Mentions: Hepatic expression of CIC proteins and significant alterations in levels of several serum metabolites in Cic-L-/- mice led us to investigate roles of CIC in liver given its role in a wide variety of metabolic processes. To examine hepatic gene expression changes caused by deficiency of CIC, we carried out microarray analysis using liver total RNA from WT and Cic-L-/- mice at P18 (four mice per each genotype). A total of 718 differentially expressed genes (DEGs; P < 0.05) between WT and Cic-L-/- mice (405 up-regulated and 313 down-regulated in Cic-L-/- liver) were identified using an integrative statistical method (Fig. 2a and Table S1). To examine cellular pathways represented by the DEGs, we performed KEGG pathway enrichment analysis for the DEGs using DAVID software17. The analysis revealed that the down-regulated genes most significantly represented those involved in drug metabolism (also known as xenobiotic metabolism) (Fig. 2b). Drug metabolism involves a set of enzymatic processes and transporters that modify and remove toxic chemicals from cells in three phases. Phase I is conducted by enzymes mediating oxidation, reduction, or hydroxylation, such as cytochrome P450 enzymes (CYPs), flavin-containing monooxygenases (FMOs), alcohol dehydrogenases (ADHs), and aldehyde dehydrogenases (ALDHs). In phase II, phase I products are conjugated with charged species, such as glutathione, sulfate, and glucuronic acid mediated by glutathione-S-transferases (GSTs), sulfotransferases (SULTs), and UDP-glucuronosyltransferases (UGTs). In phase III, the conjugates can be excreted from cells by a variety of membrane transporters including multidrug resistance protein (MRP) family. Proteins involved in drug metabolism act not only on the pharmaceutical drugs or xenobiotics, but also on endogenous metabolites including BA to maintain their homeostasis. Using qRT-PCR, we confirmed the down-regulation of several phase I and phase II drug metabolism genes in Cic-L-/- liver. Sixteen (84%) out of the 19 tested genes were significantly down-regulated in Cic-L-/- livers obtained from an independent cohort of animals (Fig. 2c). Taken together, these data suggest that drug metabolism is likely the hepatocellular pathway most significantly affected by CIC deficiency.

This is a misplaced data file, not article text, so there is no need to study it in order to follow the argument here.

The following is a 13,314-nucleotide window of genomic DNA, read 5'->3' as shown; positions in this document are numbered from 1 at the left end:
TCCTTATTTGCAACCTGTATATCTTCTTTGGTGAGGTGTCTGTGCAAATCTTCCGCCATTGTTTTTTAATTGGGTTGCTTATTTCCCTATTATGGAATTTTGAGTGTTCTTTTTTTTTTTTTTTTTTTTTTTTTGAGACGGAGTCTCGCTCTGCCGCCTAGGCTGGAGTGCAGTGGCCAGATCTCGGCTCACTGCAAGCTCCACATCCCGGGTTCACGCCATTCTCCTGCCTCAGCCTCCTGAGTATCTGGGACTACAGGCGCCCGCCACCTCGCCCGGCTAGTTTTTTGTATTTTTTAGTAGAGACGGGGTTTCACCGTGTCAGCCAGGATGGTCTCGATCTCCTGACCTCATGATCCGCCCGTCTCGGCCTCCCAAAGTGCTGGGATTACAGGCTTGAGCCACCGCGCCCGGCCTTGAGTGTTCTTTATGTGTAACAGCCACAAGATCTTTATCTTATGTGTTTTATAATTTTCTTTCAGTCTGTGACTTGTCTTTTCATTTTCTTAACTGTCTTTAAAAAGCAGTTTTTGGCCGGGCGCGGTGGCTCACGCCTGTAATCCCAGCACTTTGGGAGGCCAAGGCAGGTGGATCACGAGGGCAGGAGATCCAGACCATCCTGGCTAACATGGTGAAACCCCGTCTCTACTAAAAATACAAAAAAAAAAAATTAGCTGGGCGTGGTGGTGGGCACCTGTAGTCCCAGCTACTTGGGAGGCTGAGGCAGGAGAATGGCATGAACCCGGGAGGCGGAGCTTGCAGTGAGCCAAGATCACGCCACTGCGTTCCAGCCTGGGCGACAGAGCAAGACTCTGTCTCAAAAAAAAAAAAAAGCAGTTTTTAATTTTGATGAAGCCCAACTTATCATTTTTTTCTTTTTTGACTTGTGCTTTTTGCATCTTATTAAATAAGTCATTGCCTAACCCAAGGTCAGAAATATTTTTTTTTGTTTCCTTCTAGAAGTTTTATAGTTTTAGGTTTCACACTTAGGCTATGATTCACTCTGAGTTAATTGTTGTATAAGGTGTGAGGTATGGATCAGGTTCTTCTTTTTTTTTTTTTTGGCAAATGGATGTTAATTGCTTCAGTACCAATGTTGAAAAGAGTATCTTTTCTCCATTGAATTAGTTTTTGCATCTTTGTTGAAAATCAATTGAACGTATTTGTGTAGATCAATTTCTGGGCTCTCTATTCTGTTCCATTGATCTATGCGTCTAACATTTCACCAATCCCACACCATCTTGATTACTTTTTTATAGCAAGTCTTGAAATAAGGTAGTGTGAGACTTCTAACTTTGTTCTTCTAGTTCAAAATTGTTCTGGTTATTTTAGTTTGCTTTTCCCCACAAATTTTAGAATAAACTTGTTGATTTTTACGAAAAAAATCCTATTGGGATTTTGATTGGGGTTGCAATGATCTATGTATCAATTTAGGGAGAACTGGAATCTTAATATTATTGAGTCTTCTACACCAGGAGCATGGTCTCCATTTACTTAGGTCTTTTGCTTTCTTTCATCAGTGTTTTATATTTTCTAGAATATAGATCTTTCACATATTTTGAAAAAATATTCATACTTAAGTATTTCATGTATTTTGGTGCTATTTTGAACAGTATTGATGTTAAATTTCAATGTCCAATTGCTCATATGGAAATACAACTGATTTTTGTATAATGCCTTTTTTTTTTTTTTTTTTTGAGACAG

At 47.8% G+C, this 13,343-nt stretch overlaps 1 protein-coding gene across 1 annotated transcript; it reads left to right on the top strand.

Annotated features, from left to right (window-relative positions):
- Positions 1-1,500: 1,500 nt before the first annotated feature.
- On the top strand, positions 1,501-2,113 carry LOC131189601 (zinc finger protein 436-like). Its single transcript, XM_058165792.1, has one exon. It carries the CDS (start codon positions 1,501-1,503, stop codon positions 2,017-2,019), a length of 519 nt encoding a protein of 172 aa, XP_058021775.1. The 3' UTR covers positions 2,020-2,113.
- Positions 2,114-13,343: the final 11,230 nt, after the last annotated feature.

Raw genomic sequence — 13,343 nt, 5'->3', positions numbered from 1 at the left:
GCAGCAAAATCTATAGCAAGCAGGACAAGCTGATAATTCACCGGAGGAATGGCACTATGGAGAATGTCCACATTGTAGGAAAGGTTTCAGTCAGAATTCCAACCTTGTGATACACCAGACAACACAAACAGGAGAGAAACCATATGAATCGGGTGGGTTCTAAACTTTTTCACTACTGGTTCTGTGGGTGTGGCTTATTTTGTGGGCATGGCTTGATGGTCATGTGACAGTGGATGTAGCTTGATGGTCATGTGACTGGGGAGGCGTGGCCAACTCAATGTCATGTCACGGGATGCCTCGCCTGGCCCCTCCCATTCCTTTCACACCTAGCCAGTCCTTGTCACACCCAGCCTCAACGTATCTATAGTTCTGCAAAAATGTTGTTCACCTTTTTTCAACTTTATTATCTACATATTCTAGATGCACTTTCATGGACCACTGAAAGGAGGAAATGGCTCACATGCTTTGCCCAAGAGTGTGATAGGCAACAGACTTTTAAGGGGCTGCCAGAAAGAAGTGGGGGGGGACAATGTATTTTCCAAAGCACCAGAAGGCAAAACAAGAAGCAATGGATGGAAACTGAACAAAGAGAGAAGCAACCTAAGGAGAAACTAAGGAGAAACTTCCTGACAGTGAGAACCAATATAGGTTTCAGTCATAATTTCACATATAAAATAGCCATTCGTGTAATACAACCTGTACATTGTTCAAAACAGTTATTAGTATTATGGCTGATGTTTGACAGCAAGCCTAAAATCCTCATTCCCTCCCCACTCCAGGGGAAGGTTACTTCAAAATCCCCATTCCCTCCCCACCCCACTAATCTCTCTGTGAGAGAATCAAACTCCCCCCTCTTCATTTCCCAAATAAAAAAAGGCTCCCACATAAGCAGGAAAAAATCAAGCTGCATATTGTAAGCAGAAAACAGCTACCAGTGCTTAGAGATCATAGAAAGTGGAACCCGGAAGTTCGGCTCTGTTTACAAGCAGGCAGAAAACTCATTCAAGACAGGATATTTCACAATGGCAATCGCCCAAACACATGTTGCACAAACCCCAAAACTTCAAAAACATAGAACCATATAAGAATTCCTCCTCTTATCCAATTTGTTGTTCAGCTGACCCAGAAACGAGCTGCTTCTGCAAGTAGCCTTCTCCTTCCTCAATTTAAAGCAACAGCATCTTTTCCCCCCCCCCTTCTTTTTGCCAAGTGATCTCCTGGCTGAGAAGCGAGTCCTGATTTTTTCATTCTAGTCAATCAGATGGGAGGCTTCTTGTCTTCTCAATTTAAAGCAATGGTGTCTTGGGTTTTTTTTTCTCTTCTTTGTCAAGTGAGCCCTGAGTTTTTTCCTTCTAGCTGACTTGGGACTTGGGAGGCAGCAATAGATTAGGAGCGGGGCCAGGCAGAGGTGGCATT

Bottom Line: We also found that levels of proinflammatory cytokine genes were up-regulated in Cic-L(-/-) liver.Moreover, induction of tumor necrosis factor alpha (Tnfα) expression and decrease in the levels of FOXA2, C/EBPβ, and RXRα were found in Cic-L(-/-) liver before BA was accumulated, suggesting that inflammation might be the cause for the cholestasis in Cic-L(-/-) mice.Our findings indicate that CIC is a critical regulator of BA homeostasis, and that its dysfunction might be associated with chronic liver disease and metabolic disorders.

View Article: PubMed Central - PubMed

Affiliation: Department of Life Sciences, Pohang University of Science and Technology, Pohang, Gyeongbuk 790-784, Republic of Korea.

ABSTRACT
Capicua (CIC) has been implicated in pathogenesis of spinocerebellar ataxia type 1 and cancer in mammals; however, the in vivo physiological functions of CIC remain largely unknown. Here we show that Cic hypomorphic (Cic-L(-/-)) mice have impaired bile acid (BA) homeostasis associated with induction of proinflammatory cytokines. We discovered that several drug metabolism and BA transporter genes were down-regulated in Cic-L(-/-) liver, and that BA was increased in the liver and serum whereas bile was decreased within the gallbladder of Cic-L(-/-) mice. We also found that levels of proinflammatory cytokine genes were up-regulated in Cic-L(-/-) liver. Consistent with this finding, levels of hepatic transcriptional regulators, such as hepatic nuclear factor 1 alpha (HNF1α), CCAAT/enhancer-binding protein beta (C/EBPβ), forkhead box protein A2 (FOXA2), and retinoid X receptor alpha (RXRα), were markedly decreased in Cic-L(-/-) mice. Moreover, induction of tumor necrosis factor alpha (Tnfα) expression and decrease in the levels of FOXA2, C/EBPβ, and RXRα were found in Cic-L(-/-) liver before BA was accumulated, suggesting that inflammation might be the cause for the cholestasis in Cic-L(-/-) mice. Our findings indicate that CIC is a critical regulator of BA homeostasis, and that its dysfunction might be associated with chronic liver disease and metabolic disorders.

Show MeSH
Related in: MedlinePlus